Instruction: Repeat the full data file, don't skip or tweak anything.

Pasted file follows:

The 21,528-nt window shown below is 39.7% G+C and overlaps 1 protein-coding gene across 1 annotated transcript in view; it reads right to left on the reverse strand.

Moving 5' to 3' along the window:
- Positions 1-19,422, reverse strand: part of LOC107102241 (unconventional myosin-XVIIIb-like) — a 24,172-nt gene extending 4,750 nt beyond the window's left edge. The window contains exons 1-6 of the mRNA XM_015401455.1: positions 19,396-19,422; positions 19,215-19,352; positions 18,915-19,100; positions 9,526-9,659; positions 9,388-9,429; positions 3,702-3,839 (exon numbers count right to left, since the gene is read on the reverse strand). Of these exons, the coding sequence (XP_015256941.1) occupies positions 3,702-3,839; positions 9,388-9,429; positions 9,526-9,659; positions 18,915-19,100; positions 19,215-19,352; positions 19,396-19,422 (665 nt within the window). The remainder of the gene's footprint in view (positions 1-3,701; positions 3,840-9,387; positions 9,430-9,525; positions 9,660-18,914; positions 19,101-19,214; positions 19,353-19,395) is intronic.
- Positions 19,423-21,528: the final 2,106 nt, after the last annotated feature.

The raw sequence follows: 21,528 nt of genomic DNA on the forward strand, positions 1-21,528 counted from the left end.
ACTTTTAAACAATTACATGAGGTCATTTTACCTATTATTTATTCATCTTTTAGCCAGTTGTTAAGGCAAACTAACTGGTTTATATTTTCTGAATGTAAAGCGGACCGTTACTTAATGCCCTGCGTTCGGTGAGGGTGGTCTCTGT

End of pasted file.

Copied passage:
The 21,528-nt window shown below is 39.7% G+C and overlaps 1 protein-coding gene across 1 annotated transcript in view; it reads right to left on the reverse strand.

Moving 5' to 3' along the window:
- Positions 1-19,422, reverse strand: part of LOC107102241 (unconventional myosin-XVIIIb-like) — a 24,172-nt gene extending 4,750 nt beyond the window's left edge. The window contains exons 1-6 of the mRNA XM_015401455.1: positions 19,396-19,422; positions 19,215-19,352; positions 18,915-19,100; positions 9,526-9,659; positions 9,388-9,429; positions 3,702-3,839 (exon numbers count right to left, since the gene is read on the reverse strand). Of these exons, the coding sequence (XP_015256941.1) occupies positions 3,702-3,839; positions 9,388-9,429; positions 9,526-9,659; positions 18,915-19,100; positions 19,215-19,352; positions 19,396-19,422 (665 nt within the window). The remainder of the gene's footprint in view (positions 1-3,701; positions 3,840-9,387; positions 9,430-9,525; positions 9,660-18,914; positions 19,101-19,214; positions 19,353-19,395) is intronic.
- Positions 19,423-21,528: the final 2,106 nt, after the last annotated feature.

The raw sequence follows: 21,528 nt of genomic DNA on the forward strand, positions 1-21,528 counted from the left end.
ACTTTTAAACAATTACATGAGGTCATTTTACCTATTATTTATTCATCTTTTAGCCAGTTGTTAAGGCAAACTAACTGGTTTATATTTTCTGAATGTAAAGCGGACCGTTACTTAATGCCCTGCGTTCGGTGAGGGTGGTCTCTGT